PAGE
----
- Despite a grim debt backdrop, this year's budget offered some good news on tax income - and tax relief.
- Education and culture will again receive the largest share of the government budget.
- State-owned enterprises will still face tough love, Finance Minister Enoch Godongwana warned.
South Africa’s government finances are turning the tide, Finance Minister Enoch Godongwana said on Wednesday.
His maiden budget gave a glimpse of light at the end of a grim fiscal tunnel – with some caveats.
In a media briefing before he delivered his speech, Godongwana admitted to being "a bit scared" when he took the position as finance minister in August, given South Africa’s serious debt situation.
But on Wednesday, he said that "feels more relaxed" and that the fiscus was turning the tide.
"I'm not as panicky as I was."
Still, he warned that government debt was dangerous: it has reached R4.3 trillion and is projected to rise to R5.4 trillion over the medium term. On average, 20 cents of every rand collected in government revenue is now being spent on debt repayments, which is crowding out spending on health and basic education.
But the good news was that tax revenue collected for the past year was R182 billion more than budgeted, thanks in part to stronger-than-expected personal income tax collections and VAT - but mostly due to mining companies that benefitted from a boom in commodity prices.
Godongwana said that at least R57 billion of the extra income had already been spent, mostly on assistance to businesses and the South African Special Risk Insurance Association (Sasria) following the civil unrest last year, and he also warned that South Africa can’t count on the mining windfall for much longer.
"The improved revenue performance is not a reflection of an improvement in the capacity of our economy. As such, we cannot plan permanent expenditure on the basis of short-term increases in commodity prices." Treasury also warned that the mining recovery is moderating, and production is likely to be hit by high input costs, electricity shortages, inadequate rail availability and regulatory uncertainty.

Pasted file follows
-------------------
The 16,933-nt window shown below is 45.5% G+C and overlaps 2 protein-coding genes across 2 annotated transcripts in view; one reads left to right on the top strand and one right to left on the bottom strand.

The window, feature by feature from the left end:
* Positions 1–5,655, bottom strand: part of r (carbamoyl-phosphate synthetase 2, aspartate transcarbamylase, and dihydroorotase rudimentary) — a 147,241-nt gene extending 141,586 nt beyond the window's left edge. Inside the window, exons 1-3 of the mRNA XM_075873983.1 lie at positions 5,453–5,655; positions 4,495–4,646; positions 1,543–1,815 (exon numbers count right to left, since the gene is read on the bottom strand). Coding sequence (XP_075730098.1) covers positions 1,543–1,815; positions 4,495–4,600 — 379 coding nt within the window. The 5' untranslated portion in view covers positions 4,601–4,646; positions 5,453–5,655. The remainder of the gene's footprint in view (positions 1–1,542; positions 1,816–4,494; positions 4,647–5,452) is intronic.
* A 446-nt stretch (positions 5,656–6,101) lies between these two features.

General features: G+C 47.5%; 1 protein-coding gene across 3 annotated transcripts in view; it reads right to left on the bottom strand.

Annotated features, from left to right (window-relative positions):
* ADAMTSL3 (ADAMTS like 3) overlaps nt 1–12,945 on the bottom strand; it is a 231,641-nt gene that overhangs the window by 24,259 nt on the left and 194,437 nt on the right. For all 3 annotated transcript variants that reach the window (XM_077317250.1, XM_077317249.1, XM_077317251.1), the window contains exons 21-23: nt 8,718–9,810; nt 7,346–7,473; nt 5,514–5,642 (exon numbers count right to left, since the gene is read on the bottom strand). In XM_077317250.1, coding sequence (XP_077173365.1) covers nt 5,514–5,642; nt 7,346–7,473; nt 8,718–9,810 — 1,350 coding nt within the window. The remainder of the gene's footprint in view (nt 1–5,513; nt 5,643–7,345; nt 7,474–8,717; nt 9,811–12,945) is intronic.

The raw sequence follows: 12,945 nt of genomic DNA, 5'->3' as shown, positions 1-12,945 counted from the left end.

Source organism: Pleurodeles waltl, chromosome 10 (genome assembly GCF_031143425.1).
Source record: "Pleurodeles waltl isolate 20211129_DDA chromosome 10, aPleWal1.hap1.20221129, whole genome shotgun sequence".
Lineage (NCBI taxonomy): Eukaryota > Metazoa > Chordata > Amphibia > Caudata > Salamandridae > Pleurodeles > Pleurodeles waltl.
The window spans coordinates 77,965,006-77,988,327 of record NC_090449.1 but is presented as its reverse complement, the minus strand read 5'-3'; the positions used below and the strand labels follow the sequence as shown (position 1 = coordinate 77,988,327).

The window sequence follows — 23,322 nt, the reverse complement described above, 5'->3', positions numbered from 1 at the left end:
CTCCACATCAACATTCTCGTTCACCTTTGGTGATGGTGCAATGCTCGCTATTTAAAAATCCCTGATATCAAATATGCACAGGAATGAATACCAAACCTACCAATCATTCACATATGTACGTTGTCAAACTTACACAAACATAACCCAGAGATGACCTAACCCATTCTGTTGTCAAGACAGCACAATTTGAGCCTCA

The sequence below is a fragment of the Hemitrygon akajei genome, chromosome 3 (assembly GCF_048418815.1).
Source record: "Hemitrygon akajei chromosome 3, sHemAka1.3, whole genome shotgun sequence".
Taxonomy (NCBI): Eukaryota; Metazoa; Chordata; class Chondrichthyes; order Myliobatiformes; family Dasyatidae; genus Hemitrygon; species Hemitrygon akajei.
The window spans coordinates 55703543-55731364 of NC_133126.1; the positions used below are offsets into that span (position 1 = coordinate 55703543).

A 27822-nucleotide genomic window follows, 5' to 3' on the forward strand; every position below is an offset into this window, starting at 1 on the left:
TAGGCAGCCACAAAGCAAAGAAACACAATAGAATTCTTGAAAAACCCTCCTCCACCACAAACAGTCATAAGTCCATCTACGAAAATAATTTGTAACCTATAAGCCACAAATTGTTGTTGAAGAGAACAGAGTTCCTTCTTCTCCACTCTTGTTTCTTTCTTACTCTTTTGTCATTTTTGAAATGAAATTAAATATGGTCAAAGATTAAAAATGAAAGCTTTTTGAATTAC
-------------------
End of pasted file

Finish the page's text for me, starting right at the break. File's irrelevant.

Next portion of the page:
Still, the 2021 tax boon has changed South Africa’s debt trajectory.
Part of the extra revenue will go towards stabilising its debt position. This means that for the first time since 2015, South Africa will reduce its borrowings. This year, it will borrow R135.8 billion less than planned.
This will help to stabilise its debt ratio at 75.1% of GDP by 2024/25 – three percentage points lower than previously projected. The consolidated budget deficit is also now expected to narrow from 6% of GDP in 2022/23 to 4.2% of GDP in 2024/25.
Government now expects to achieve a primary surplus – where revenue exceeds non-interest expenditure – by 2023/24.
"This will bring the period of fiscal consolidation to a close, creating space to reconsider the funding of South Africa’s priorities in a fiscally stable environment," Treasury said.
For now, however, government is continuing to curb its spending growth at a below-inflation rate of 3.2% for the next three years – with strict restrictions on civil servant wages, in particular.
Some of the highlights in the 2022 budget:
This year’s budget brought some welcome news, with the corporate income tax cut from 28% to 27%. Personal income tax brackets have also been adjusted to bring relief.
For the first time since 1990, there will be no hike in the fuel or Road Accident Fund levy.
Hikes in excise duties on alcohol and tobacco were kept in line with inflation (between 4.5% and 6.5%) – from above 8% last year.
From 1 March, the employment tax incentive will also increase from R1 000 to a maximum of R1 500 per month in the first 12 months and from R500 to a maximum of R750 in the second 12 months.
After collecting R1.55 trillion in tax last year, South Africa’s tax-to-GDP rate of 24.7 per cent exceeds previous highs reached in 2007/08 and 2019/20.
Education and culture will again receive the largest share of the government budget (24%), with the bulk of the spending going towards basic education. Social development (18%) and health (14%) are the other large allocations.
Apart from the almost 11% increase in the cost of repaying debt, the biggest growth in spending (+8.5%) will be on economic development, specifically to address the backlog in the rehabilitation of the non-toll road network. Spending on road infrastructure is expected to grow from R50.4 billion in 2021/22 to R72.7 billion in 2024/25 at an average annual rate of 13%.